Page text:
A Few Quotes From A Few Books



I read A Particular Place by Mary Hocking last week. I didn't like it as well as Good Daughters but she is an author I am glad I discovered. She puts little bits in that just sum up life so well. Here are two quotes I particularly liked.

Charles had frequently regretted the fact that nowadays it is almost impossible for two people to remain in the same room and be silent; that, in fact, to come upon a couple so engaged would be more convincing proof of intimacy than catching them in an embrace.

It is true, isn't it? If you can be silent with someone you can be friends with them. The constant need to find something to say is a sign of discomfort. I also agree with this next quote.

In Hester's opinion much misery--breakdown of marriage, disaffection of children, loss of friendship, to say nothing of many minor irritations and discomforts--could be avoided if people would only refrain from breaking their fast together. Some might rise from their beds light of spirit and kind of heart, but these were the few. The majority, of whom Hester was one, come leadenfoot to the table, the night still grit in the deep crevices and crannies of their personality.

Exactly. I love the phrase "the night still grit in the deep crevices and crannies of their personality." It is so perfect.

I also read The House in the Country by Jocelyn Playfair. It is set in England during WWII and is the story of the occupants of one house during a brief period of the war. It is introspective and quiet and exactly the type of book I like. Here are a couple of quotes I enjoyed.

...if people would only realise that it's absurd to marry anyone without knowing whether you could talk to them for hours on end without getting bored. And I mean talk, as opposed to just throwing a few remarks into a necking session!

This makes a nice contrast to the first quote. Both are really true. To be close to someone you have to enjoy talking to them but also to be able to be silent and comfortable. She also gave a description of a perfect marriage.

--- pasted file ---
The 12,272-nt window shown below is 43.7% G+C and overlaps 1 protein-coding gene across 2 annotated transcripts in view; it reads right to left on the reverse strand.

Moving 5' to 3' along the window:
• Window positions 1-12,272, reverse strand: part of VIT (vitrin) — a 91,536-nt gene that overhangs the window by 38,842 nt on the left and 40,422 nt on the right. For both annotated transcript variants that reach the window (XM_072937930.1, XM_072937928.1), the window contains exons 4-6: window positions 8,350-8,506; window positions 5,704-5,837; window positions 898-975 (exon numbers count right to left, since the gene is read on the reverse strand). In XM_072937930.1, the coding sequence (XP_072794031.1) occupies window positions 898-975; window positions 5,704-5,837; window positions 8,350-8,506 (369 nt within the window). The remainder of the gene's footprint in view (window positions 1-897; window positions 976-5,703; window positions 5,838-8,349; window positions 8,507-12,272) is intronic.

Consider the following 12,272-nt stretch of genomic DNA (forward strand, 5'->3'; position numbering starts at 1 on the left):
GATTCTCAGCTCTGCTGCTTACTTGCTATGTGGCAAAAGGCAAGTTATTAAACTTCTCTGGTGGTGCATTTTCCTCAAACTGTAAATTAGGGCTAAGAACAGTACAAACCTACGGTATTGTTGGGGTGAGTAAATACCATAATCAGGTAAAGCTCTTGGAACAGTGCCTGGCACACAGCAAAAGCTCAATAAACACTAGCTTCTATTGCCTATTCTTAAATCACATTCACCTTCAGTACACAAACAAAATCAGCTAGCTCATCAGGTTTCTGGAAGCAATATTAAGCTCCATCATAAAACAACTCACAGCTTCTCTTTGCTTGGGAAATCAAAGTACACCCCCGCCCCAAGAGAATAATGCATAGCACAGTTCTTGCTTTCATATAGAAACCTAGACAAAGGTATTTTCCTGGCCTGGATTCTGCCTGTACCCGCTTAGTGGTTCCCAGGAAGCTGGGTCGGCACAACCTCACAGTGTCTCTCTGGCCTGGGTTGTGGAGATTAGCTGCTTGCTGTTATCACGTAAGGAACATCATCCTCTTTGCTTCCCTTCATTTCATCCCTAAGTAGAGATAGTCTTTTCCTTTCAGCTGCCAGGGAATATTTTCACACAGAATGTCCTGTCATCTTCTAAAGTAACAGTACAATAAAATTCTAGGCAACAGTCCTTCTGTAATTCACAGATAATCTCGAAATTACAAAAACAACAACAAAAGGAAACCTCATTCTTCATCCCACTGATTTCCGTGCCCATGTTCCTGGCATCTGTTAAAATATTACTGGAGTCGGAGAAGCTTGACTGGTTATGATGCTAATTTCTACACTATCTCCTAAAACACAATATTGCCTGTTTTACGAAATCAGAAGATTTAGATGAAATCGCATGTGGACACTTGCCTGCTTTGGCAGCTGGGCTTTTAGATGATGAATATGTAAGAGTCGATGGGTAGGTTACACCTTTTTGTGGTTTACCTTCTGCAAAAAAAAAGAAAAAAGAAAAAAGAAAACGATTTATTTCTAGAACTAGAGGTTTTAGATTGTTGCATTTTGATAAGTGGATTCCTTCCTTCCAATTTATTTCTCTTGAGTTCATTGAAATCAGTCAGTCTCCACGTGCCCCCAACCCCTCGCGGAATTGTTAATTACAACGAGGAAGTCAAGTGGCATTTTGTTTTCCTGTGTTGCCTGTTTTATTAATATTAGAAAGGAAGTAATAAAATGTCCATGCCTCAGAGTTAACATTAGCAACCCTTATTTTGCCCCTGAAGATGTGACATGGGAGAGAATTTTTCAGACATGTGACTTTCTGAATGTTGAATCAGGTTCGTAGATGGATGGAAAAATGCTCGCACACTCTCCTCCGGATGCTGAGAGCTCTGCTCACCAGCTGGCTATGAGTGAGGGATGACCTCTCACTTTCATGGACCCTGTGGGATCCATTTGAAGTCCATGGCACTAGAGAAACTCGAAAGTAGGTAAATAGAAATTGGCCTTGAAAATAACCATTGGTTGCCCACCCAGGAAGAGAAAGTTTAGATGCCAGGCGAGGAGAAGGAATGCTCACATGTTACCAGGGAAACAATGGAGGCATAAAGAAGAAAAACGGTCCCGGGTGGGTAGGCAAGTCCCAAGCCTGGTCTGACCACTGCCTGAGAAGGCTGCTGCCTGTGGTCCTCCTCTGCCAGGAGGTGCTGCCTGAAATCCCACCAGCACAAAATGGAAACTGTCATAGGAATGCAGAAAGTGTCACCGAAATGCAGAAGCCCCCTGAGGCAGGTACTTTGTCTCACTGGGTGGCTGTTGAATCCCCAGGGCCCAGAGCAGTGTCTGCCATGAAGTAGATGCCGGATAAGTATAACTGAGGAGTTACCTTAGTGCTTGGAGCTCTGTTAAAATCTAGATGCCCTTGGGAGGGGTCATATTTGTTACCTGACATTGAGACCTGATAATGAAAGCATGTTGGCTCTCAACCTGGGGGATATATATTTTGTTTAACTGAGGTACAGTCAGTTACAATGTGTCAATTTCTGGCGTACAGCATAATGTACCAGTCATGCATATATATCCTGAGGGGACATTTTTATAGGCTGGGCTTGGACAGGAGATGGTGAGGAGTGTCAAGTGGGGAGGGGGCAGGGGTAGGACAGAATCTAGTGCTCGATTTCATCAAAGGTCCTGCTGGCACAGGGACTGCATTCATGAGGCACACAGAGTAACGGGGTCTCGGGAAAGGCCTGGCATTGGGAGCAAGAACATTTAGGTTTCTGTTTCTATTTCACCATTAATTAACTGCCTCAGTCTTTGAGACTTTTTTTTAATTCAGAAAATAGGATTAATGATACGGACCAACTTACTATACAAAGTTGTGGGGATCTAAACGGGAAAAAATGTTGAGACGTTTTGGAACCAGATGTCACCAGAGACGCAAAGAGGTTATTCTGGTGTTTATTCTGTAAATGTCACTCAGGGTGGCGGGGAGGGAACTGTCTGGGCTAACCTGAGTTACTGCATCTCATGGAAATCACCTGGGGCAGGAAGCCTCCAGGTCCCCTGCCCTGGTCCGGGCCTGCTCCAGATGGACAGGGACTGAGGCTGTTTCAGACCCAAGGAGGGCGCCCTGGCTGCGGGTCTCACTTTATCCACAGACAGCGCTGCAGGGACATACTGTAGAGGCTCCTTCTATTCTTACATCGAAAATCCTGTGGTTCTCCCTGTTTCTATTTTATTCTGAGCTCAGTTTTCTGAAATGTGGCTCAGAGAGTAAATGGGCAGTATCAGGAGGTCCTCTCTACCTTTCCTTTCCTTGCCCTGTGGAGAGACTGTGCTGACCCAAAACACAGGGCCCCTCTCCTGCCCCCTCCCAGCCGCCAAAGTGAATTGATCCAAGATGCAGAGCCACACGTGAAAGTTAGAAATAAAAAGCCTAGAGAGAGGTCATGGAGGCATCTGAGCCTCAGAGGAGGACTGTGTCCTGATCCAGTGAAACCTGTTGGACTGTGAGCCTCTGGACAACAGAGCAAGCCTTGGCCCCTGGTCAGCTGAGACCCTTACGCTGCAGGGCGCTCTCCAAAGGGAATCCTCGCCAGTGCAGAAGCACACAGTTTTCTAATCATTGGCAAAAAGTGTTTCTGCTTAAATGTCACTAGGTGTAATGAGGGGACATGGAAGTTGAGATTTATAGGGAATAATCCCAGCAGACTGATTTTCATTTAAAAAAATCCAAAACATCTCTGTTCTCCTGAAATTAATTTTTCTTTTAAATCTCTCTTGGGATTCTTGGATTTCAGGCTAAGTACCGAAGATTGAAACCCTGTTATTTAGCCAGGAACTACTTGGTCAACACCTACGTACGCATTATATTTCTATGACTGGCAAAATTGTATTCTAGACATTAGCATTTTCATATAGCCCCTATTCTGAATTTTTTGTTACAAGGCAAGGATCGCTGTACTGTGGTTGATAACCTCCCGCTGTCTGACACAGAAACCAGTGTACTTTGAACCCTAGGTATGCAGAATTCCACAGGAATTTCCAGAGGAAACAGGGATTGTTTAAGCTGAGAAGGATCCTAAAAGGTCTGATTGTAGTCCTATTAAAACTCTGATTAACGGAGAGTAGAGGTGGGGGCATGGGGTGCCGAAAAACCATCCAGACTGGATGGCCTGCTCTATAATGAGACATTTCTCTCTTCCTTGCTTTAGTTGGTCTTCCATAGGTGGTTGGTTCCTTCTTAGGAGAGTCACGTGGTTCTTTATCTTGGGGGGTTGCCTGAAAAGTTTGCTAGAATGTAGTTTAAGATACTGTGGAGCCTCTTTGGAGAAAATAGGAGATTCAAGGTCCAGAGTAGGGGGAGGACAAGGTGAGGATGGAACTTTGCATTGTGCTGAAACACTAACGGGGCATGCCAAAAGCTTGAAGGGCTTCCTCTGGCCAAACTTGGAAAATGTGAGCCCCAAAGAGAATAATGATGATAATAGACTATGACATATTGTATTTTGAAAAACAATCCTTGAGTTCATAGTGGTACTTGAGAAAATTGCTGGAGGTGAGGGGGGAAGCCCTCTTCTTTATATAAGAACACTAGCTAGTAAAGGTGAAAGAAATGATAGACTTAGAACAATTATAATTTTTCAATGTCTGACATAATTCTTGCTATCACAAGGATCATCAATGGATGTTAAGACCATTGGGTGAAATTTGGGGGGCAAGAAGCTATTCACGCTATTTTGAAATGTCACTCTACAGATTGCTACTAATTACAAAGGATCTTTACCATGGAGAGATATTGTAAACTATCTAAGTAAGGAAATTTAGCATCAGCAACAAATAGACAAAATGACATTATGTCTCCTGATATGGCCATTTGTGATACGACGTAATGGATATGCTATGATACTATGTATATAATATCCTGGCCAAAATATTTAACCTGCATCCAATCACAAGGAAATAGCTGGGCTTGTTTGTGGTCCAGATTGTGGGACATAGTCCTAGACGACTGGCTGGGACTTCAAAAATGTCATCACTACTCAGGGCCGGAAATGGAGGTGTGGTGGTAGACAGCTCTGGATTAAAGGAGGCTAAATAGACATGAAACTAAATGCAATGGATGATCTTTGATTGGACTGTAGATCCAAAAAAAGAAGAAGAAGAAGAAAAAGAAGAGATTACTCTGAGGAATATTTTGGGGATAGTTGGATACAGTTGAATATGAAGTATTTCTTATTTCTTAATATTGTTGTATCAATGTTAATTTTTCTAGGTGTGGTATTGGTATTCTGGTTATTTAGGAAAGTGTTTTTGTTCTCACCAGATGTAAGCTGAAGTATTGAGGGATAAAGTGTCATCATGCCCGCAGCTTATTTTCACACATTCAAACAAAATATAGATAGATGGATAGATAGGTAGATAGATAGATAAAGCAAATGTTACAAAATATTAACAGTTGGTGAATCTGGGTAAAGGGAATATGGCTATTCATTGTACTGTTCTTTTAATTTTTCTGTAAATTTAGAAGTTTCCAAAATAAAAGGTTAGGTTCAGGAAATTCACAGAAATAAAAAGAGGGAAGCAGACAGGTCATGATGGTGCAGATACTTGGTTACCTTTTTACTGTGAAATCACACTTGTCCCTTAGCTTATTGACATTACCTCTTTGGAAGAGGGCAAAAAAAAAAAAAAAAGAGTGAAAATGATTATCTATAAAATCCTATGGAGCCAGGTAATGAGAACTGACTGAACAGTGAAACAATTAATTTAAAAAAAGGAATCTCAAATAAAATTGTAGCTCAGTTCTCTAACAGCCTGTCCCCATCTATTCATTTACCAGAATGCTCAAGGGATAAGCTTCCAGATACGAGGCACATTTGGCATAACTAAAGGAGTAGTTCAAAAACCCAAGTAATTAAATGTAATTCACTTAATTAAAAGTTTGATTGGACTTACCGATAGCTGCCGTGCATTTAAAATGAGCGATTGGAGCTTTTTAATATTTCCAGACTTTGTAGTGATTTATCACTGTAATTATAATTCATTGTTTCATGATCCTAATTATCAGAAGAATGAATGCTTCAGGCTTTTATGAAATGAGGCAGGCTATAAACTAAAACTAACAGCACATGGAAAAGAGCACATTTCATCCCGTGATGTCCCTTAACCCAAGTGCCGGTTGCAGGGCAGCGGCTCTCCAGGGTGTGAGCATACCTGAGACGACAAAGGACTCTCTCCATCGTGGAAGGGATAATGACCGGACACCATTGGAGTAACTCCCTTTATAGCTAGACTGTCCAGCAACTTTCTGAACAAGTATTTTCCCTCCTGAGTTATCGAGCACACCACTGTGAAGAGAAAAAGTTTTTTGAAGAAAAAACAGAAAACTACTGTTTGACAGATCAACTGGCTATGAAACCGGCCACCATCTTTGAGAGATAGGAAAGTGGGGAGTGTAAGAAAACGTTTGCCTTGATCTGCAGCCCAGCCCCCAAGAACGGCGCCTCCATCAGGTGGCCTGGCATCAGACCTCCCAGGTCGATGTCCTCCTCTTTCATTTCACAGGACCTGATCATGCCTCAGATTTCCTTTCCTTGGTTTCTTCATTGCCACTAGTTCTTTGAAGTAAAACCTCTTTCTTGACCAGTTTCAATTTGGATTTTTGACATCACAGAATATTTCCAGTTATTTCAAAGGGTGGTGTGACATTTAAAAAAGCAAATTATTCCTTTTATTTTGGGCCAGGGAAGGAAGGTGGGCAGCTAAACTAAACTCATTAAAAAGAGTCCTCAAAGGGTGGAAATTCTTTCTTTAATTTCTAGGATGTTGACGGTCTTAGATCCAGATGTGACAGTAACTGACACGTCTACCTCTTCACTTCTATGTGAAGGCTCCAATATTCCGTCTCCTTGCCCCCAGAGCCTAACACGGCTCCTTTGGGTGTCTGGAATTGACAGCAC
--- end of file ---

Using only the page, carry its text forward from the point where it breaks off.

How can I talk about perfect marriages? But she did know. She knew that a perfect marriage meant all the fun in life was twice as amusing while it lasted, and when it was over the drive home was the best part of all. 


And finally, here is a lovely descriptive passage.

Cressida hurried into the woods at the end of the discomforting lawns.  It was better in there, the woods were unchanged and dim, and still it seemed to wrap one in an underwater atmosphere of green warmth, scattered with dusty stars of sunlight that had eaten through the thick, delicately patterned ceiling.  Deep in the woods there was a clearing, where the sky was a piece of bright colour, like a silken tent stretched across the gap in the trees. A tiny aeroplane, looking no bigger than a dragon-fly, dangled from a tail of fiercely white smoke tapered to a needle point at its lower end, blown at the other by some current of air too gentle to reach the earth, into curves and drifts like the light brushstrokes of an artist painting delicately upon blue silk. 

What have you been reading lately?

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